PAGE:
The 1968 US Presidential contest is famous for many reasons, and one of the longer-lasting if lesser mentioned impacts was the way it changed TV coverage of American politics. For it was during the 1968 party conventions that ABC pioneered a new, more raucous and more opinionated form of coverage by putting on live head-to-head debates between two of the country’s most high profile – and most divergent – political pundits: Gore Vidal (liberal) and William F Buckley Jr. (conservative).
The documentary film Best of Enemies retells the run-up to the debates, the course of the debates and the life-long fall out from them. Ironically, the best moments of the film are not the actual debate footage. That’s because the style of political confrontation on the media has got so much harsher since that even the moment when Buckley threatened to punch Vidal sounds to modern ears rather genteel, with the elegant tone and laidback body language that went with the flash of anger.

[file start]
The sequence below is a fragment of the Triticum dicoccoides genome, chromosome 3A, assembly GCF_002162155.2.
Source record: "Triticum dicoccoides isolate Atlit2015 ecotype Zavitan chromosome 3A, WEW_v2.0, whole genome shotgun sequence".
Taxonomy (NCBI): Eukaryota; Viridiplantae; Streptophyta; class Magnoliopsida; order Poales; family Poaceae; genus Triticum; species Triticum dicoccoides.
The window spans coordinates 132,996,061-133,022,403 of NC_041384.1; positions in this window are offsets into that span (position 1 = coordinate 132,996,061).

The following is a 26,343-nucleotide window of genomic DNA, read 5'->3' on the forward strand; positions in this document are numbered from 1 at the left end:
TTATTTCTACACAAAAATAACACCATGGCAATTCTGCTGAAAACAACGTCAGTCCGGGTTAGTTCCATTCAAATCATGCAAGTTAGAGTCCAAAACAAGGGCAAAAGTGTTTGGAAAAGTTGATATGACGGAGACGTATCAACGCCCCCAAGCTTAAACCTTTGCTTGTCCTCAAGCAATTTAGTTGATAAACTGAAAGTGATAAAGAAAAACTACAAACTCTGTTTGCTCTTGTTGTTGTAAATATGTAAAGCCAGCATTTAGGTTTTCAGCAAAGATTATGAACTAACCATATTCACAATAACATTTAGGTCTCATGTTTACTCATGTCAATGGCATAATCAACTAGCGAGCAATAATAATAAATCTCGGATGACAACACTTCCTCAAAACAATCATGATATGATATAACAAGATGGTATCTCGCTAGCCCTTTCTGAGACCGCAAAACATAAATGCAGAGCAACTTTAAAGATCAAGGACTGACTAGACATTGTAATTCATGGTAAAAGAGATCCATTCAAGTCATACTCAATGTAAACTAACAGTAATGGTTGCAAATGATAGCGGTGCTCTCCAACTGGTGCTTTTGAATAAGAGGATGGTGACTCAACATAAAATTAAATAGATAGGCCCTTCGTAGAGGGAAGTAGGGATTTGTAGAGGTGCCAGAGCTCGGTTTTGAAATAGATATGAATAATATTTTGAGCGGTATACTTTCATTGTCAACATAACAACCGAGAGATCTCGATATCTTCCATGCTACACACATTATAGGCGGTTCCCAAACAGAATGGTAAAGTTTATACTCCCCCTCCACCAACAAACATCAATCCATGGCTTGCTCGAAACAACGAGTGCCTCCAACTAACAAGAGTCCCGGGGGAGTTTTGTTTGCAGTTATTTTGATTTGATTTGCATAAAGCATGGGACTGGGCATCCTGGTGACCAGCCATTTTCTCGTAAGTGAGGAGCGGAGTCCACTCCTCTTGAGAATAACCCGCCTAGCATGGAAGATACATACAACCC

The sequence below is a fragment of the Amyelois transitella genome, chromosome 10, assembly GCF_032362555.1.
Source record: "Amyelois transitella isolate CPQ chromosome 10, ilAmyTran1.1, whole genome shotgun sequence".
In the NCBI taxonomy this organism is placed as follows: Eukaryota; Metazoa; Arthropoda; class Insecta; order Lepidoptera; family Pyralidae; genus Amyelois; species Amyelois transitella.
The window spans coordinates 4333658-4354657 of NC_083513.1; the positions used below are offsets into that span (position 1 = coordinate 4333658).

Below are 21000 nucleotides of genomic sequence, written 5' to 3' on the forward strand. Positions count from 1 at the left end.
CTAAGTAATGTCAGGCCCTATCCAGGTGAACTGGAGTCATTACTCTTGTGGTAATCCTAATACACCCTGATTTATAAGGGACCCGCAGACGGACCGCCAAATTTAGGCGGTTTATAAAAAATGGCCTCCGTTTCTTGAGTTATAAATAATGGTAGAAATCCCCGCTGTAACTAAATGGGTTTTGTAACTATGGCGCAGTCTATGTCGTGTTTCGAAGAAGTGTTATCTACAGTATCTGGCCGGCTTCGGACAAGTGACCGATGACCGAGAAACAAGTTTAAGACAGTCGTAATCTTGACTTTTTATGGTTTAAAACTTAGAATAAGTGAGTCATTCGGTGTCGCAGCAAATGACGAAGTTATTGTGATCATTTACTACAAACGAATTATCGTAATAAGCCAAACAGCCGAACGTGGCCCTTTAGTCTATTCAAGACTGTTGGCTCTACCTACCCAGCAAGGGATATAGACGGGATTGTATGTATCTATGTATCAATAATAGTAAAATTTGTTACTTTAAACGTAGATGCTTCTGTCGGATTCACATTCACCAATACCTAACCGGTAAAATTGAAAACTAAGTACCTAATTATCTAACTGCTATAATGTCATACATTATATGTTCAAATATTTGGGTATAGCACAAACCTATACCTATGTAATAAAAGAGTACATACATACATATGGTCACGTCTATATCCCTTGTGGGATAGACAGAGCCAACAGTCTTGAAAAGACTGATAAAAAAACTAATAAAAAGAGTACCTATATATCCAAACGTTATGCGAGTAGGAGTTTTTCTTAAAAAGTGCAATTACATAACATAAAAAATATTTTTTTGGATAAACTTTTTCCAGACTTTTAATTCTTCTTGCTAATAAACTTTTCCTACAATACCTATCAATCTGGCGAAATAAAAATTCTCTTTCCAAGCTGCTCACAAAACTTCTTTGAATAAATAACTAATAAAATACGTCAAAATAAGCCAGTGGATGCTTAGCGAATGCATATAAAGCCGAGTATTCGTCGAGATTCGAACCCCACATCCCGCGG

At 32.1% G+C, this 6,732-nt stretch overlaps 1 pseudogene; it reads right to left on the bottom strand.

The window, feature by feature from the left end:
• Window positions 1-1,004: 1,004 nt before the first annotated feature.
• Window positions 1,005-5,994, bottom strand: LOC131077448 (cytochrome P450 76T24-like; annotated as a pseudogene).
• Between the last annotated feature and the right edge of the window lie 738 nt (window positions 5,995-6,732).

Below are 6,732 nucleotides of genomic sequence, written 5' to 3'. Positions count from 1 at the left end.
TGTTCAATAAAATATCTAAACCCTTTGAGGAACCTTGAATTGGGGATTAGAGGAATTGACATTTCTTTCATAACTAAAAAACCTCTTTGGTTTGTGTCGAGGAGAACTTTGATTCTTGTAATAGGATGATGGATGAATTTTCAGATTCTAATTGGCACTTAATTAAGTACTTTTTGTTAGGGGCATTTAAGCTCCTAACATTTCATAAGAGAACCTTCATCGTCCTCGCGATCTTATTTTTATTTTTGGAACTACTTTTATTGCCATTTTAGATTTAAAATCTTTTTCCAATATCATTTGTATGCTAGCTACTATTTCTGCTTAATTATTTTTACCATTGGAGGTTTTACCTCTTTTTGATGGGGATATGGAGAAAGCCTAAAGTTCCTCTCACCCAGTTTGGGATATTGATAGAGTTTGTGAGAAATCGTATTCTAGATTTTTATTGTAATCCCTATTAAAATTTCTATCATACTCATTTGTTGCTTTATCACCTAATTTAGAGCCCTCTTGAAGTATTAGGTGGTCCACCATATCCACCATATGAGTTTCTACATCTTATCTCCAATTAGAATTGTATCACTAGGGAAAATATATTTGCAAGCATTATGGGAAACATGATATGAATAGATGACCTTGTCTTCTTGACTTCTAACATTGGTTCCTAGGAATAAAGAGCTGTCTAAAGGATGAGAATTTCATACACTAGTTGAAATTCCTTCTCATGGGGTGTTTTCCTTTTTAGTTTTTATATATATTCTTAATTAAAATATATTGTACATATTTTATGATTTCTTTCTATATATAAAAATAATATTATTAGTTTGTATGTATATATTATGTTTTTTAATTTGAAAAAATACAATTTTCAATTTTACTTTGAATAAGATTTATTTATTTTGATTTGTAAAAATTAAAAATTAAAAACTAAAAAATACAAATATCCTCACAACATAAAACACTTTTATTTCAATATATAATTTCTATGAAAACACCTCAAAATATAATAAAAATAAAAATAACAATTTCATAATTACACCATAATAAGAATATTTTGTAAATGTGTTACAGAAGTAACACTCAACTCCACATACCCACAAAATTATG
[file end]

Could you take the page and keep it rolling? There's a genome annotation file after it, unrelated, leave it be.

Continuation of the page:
In its own way, that powerfully makes the point about how much TV coverage of politics has changed since. It does also leave a slightly odd hole at the heart of what is a fascinating film, thanks to the way the debates themselves have so aged.
But the surrounding material, including copious interviews and other contemporary footage, is so good that this is really a curio rather than a flaw in what is a fascinating movie.
Here is the trailer:
If you like this, you might also be interested in The War Room.
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